If you place another hamster in their cage, this will cause a huge fight. Hamsters are not like a human who can put names on their sleeping dens and hoard food. Placing more than one hamster in one cage will cause a huge fight that will happen until you get them in separate cages.

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Sometimes it’s hard to say if they are just playing around, but you can quickly see in your hamster’s face, and if you listen carefully, you can hear some hissing sounds. You can also see that they would start attacking each other, but the most common signs that your hamsters are fighting are chasing, biting, and when one is being cornered.


There’s only one thing you can do, and you must do it quickly. If your hamsters are fighting, separate them immediately. However, watch out as they can be very aggressive and might attack you instead.

Wear a thick pair of gloves and remove the other hamster and place them on either a playpen or box (make sure there’s enough ventilation.

Once there’s already a fight, it is vital to separate the hamsters entirely from now on. Hamsters are not like humans whom you can give time-outs to cool down. Hamsters are territorial and naturally aggressive towards other hamsters.

Hamsters fighting is a sign that it’s time to get them in separate cages. If you don’t have one ready, you put a divider inside the enclosure that goes all the way up to the ceiling of the cage cover until the new cage arrives.


Once your hamsters are about 5-6 weeks old, it’s best to separate them right away instead of waiting until a fight breaks out.

Limit their interaction time

Make sure that there is almost zero interaction between these hamsters during playpen time. Hamsters fight really hard which can result in injury or worse death. It’s advisable not to do a “check if they still hate each other”, that can get ugly real quick.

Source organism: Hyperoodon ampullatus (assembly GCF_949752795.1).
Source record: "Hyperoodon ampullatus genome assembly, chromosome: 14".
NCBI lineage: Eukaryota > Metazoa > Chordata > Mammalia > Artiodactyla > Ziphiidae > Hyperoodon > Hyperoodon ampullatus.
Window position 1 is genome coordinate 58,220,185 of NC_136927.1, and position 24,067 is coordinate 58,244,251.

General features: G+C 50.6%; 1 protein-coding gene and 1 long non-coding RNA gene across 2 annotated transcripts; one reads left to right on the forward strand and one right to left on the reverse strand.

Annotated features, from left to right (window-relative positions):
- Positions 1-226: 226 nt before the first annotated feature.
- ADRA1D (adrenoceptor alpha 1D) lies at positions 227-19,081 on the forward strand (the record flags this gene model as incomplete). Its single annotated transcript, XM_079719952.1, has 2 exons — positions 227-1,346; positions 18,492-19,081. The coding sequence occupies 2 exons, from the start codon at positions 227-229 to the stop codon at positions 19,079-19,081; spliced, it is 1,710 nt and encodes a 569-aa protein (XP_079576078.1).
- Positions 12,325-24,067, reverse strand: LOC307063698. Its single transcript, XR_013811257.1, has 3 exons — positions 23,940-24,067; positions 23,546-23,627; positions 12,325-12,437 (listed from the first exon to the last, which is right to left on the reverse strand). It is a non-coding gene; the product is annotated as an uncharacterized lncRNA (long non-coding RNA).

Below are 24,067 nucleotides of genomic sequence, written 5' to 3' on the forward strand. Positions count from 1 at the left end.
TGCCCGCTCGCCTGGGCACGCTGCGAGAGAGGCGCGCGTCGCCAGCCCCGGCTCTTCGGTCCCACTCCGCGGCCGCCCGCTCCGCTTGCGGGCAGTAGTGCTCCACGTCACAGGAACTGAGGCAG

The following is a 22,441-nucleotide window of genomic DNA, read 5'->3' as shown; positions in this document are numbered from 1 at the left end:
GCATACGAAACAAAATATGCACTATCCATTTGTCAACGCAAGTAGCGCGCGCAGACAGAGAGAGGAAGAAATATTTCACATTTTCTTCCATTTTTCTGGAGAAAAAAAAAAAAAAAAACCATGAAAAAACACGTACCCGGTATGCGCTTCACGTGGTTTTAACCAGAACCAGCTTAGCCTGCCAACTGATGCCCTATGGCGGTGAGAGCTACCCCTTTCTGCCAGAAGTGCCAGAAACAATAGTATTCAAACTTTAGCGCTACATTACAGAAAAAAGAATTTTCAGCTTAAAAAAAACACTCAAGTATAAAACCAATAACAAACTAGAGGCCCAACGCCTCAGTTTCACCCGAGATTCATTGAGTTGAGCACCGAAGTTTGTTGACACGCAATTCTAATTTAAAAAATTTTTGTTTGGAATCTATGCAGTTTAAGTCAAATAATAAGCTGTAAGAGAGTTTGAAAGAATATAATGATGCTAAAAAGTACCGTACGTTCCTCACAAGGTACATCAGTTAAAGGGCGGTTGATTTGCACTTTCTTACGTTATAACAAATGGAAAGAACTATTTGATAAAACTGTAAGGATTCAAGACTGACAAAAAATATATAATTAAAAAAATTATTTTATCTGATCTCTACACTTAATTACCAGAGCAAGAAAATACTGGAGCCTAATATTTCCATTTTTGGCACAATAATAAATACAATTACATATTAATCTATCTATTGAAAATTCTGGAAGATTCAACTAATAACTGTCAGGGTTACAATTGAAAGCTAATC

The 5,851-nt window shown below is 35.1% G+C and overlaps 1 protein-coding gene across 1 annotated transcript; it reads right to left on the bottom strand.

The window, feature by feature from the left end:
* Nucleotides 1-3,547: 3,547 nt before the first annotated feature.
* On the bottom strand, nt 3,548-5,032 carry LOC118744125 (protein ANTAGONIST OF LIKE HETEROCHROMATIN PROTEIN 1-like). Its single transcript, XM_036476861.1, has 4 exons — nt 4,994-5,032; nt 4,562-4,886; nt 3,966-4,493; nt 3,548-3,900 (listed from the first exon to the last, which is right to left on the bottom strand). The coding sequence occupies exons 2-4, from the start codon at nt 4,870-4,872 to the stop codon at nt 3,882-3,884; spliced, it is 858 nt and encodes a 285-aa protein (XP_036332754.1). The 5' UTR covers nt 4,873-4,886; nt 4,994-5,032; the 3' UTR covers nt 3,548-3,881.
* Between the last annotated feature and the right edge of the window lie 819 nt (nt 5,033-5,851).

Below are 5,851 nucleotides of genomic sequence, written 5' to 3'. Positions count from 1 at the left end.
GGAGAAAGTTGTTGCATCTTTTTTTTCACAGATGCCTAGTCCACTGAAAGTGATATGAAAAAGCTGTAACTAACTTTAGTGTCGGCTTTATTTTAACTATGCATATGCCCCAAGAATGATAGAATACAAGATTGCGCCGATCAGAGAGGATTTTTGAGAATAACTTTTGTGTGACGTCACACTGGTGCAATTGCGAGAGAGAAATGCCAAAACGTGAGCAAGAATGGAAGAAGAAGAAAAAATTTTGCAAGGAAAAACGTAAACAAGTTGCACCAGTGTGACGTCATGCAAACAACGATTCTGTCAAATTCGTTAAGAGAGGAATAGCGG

Put distance between cages

Now that both hamsters are in their separate cages if placing both cages side by side still stresses each other, it’s best to put distance between the cages instead. Hamsters shouldn’t see or even smell each other.


Hamsters simply didn’t evolve to be around other hamsters because of their natural sense of being protective of their territory. They enjoy living alone and don’t get lonely to spending most of their life by themselves.

Forcing hamsters to live together in one cage is dangerous and can be very fatal. In simple words, hamsters don’t like sharing their cage, space, food, toys, or simply the presence of another hamster (who potentially steals their stuff) and resort to attacking this hamster once it crosses the boundaries with a goal – only one hamster can exist in this cage.

I hope this article answered your question about why hamsters fight and that we gave you useful solutions to this problem. If you have other tips that you want to add to this topic, let me know in the comment section below.


Hamsters may fight due to territorial disputes, mismatched personalities, or crowded living conditions. To mitigate fights, you must separate the hamsters. It's not safe to house more than one hamster in a single cage. via @thehamstercareblog